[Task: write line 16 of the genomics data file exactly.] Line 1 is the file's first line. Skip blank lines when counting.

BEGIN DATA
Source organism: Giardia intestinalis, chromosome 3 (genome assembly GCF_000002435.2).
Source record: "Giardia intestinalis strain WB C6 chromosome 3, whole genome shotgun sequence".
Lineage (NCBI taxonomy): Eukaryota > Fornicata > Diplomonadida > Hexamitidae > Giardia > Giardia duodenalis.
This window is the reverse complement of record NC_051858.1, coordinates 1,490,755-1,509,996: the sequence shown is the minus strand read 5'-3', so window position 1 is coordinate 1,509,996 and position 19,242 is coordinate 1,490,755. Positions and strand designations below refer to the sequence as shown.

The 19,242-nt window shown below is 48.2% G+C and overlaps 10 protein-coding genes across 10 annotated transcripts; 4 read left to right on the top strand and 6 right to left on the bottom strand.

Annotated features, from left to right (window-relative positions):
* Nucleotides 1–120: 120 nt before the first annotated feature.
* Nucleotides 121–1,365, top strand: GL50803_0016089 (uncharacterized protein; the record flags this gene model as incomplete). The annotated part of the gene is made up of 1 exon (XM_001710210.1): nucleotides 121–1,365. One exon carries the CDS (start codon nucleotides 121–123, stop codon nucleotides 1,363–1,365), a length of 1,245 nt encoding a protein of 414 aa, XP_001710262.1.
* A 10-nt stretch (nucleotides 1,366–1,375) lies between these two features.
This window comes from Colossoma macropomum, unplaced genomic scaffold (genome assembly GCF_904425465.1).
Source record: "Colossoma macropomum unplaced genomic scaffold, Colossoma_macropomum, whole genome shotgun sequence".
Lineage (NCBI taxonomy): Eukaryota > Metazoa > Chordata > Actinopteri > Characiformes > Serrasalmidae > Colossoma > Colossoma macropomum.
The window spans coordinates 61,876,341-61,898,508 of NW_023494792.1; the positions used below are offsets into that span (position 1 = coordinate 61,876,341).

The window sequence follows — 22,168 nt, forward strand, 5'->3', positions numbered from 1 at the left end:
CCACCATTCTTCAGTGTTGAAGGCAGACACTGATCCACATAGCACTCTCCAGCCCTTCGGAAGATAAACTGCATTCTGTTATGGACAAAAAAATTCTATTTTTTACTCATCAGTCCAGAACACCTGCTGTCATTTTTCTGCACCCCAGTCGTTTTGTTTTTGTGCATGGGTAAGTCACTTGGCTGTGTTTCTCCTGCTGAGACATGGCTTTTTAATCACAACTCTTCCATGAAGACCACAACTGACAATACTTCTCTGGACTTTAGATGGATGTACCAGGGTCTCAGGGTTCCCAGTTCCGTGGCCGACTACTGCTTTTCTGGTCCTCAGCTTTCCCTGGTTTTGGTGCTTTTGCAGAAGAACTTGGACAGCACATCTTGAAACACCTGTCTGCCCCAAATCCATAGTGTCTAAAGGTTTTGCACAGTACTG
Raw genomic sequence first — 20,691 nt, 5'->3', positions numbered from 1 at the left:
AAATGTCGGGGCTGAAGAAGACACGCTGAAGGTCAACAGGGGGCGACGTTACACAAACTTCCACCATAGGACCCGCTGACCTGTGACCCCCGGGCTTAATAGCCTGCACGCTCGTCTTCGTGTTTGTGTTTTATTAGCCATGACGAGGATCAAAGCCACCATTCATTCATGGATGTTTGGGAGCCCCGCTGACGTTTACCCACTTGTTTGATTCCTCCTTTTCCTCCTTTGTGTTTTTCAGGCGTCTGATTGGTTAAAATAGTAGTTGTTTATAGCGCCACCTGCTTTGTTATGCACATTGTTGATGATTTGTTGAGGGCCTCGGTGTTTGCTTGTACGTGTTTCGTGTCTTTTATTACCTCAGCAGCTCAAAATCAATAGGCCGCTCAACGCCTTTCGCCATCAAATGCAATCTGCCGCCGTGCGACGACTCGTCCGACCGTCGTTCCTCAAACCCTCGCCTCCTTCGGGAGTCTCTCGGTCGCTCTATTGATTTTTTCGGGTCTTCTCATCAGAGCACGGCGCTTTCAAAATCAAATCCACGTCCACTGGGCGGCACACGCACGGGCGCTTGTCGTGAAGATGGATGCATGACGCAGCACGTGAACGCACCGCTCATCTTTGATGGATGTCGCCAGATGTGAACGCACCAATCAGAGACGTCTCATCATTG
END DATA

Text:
Raw genomic sequence first — 20,691 nt, 5'->3', positions numbered from 1 at the left: